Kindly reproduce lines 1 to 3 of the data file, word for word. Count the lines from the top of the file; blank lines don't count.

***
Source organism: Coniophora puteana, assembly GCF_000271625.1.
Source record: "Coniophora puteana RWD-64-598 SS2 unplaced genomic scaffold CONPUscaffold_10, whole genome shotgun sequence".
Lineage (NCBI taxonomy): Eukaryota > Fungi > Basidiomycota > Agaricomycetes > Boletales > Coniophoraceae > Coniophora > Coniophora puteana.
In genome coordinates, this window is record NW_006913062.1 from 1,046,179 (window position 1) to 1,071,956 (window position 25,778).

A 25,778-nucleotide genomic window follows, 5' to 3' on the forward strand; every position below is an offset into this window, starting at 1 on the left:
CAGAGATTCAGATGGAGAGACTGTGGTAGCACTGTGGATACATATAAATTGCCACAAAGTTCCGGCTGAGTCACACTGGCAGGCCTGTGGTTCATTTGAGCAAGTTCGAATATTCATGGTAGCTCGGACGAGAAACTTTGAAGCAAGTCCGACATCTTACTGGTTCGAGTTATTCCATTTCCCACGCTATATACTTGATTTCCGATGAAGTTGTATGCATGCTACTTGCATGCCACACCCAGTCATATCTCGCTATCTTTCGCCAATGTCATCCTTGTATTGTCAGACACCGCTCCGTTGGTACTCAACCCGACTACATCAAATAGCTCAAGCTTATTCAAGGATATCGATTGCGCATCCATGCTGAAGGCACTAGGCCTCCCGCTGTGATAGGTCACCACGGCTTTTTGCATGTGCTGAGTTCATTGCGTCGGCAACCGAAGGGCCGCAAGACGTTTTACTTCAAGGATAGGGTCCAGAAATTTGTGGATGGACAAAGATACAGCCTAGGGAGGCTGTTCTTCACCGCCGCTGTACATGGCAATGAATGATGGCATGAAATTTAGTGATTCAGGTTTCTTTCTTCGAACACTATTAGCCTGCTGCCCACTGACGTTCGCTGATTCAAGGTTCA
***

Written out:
Source organism: Coniophora puteana, assembly GCF_000271625.1.
Source record: "Coniophora puteana RWD-64-598 SS2 unplaced genomic scaffold CONPUscaffold_10, whole genome shotgun sequence".
Lineage (NCBI taxonomy): Eukaryota > Fungi > Basidiomycota > Agaricomycetes > Boletales > Coniophoraceae > Coniophora > Coniophora puteana.